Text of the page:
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Dental Care – A Function of Economic Class?

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Dental Care – A Function of Economic Class?

Dental Care – A Function of Economic Class?

October 24, 2005
By: Jean Johnson for Dental1

The eight-year-old girl has on white anklets and a black pair of Mary Jane’s buckled just so. The photograph from the Portland Oregonian only shows Rubi Reyes’s feet resting on a dental chair while she waits for her first exam. Indeed, what readers don’t see is what the article highlights – the young girl’s teeth. Instead it’s the headline that alerts: “Root of dental disparity – decay and infection are rising for Oregon youths in families without insurance in an era when many kids escape toothaches.”
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Start your child on the path to good dental health:

Your child should have a dental check up at least twice per year.

Some children require more frequent visits due to tooth decay risk or poor oral hygiene.

Encourage your child to brush twice a day and floss once per day.

Do not allow your child to snack frequently between meals.

Talk to your child’s dentist about fluoride to ensure your child is receiving the proper amount from drinking water, fluoride products or supplements.

To encourage your child to brush, print out a chart they can color in to keep track of their brushing and flossing: Timmy the Tooth and Ms. Floss Brushing Adventure!

Statistics indicate that oral health in the U.S. has improved over the last half-century. In August 2005 the Centers for Disease Control and Prevention (CDC) reported the number of children that have never had a cavity has increased over the past 10 years. Still the U.S. Surgeon General's Report on the Oral Health of the Nation from 2000 described a significant dental disparity gap. “There is a ‘silent epidemic’ of oral disease affecting poor children, the elderly and many members of racial and ethnic minorities,” the Surgeon General wrote.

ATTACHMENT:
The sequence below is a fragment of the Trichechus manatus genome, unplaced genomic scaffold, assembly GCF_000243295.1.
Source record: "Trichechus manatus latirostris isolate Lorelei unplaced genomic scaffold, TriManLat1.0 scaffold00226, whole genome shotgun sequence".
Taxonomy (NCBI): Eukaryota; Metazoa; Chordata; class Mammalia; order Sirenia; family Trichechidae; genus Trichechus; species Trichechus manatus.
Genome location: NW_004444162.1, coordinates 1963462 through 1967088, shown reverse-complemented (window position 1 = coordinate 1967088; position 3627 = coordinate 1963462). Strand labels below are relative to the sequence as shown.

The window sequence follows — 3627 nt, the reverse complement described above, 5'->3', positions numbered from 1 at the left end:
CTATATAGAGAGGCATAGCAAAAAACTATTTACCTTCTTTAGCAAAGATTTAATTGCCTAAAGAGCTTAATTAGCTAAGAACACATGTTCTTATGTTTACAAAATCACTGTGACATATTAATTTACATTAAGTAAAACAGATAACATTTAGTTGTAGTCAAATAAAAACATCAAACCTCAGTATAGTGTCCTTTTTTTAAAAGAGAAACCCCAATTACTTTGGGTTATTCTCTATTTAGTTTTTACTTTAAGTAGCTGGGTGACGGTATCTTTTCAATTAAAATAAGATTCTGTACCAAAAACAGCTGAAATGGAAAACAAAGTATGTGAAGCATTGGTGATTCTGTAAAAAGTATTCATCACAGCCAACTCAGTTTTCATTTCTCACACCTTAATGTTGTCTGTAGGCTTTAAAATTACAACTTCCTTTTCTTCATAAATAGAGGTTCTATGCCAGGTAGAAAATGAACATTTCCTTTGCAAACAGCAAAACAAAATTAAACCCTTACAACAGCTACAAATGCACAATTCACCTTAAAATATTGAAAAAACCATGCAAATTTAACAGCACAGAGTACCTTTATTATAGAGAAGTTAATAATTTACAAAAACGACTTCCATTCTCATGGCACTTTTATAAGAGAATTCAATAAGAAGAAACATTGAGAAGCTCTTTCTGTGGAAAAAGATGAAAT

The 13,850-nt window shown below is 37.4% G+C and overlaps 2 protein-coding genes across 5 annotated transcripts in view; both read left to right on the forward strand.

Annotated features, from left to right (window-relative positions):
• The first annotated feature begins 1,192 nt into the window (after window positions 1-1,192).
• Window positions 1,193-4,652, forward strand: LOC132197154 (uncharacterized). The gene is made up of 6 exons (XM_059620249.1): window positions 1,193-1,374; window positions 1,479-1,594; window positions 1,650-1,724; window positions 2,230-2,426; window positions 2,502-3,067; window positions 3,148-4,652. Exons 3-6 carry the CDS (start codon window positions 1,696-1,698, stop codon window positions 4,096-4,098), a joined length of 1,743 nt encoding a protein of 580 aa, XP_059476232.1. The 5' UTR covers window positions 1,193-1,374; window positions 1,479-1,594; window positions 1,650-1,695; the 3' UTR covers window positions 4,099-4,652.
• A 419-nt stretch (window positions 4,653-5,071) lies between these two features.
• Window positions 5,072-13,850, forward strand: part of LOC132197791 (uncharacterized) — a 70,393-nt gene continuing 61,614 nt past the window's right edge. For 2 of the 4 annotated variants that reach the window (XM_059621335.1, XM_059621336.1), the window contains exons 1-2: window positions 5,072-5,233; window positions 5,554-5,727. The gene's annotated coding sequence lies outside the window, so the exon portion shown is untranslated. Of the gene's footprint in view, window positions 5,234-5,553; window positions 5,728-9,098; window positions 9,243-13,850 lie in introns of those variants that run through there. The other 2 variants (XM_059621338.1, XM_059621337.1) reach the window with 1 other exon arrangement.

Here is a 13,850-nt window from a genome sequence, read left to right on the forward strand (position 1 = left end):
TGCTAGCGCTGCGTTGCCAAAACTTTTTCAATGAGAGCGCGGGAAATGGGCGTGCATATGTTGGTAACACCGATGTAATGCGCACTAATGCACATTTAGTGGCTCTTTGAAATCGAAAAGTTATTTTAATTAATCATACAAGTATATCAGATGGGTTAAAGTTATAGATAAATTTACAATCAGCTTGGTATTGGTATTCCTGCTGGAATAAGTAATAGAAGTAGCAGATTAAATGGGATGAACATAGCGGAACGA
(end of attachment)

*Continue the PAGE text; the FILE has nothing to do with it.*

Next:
In short, despite regimes of sealants and fluorides aimed at countering poor oral hygiene habits and diets high in sugary foods and drinks, children in lower economic classes are still slipping through the cracks. “It’s a known fact that if parents don’t have dental insurance, they don’t’ take the kids in,” said health services administrator in Portland’s county health department, Gayle Pizzuto.

Like many major metropolitan areas, the city works in a number of ways to serve the underprivileged. One of Portland’s elementary schools runs a dental clinic that sees students who qualify for free or reduced school lunches. “We could have two dentists busy all the time,” said Susan Bitter of the charitable Assistance League that finances the clinic. Bitter points out that the League’s resources are limited, though, and that the city’s larger dental community also works to meet needs of the underserved with grant and government-funded programs.

But it isn’t enough, says chairman of the pediatric dentistry program at the Oregon Health & Science University School of Dentistry, Prashant Gagneja, D.D.S., M.S. “At least two children a week are hospitalized because they require general anesthesia to have 12 or 14 teeth fixed at a time, and we are booked through January,” said Gagneja. “Hundreds of kids walk through, and we are helpless. This should not be happening in the United States.”

The CDC which is the federal government’s research arm in Atlanta, pointed out that barriers to effective oral health care in underserved communities can stem from a lack of education or what the organization terms “limited oral literacy.” Not only do people not make adequate connections between eating habits and healthy teeth and gums when they are not well-educated on the subject of oral health. Also, sometimes they are simply afraid to go to the dentist.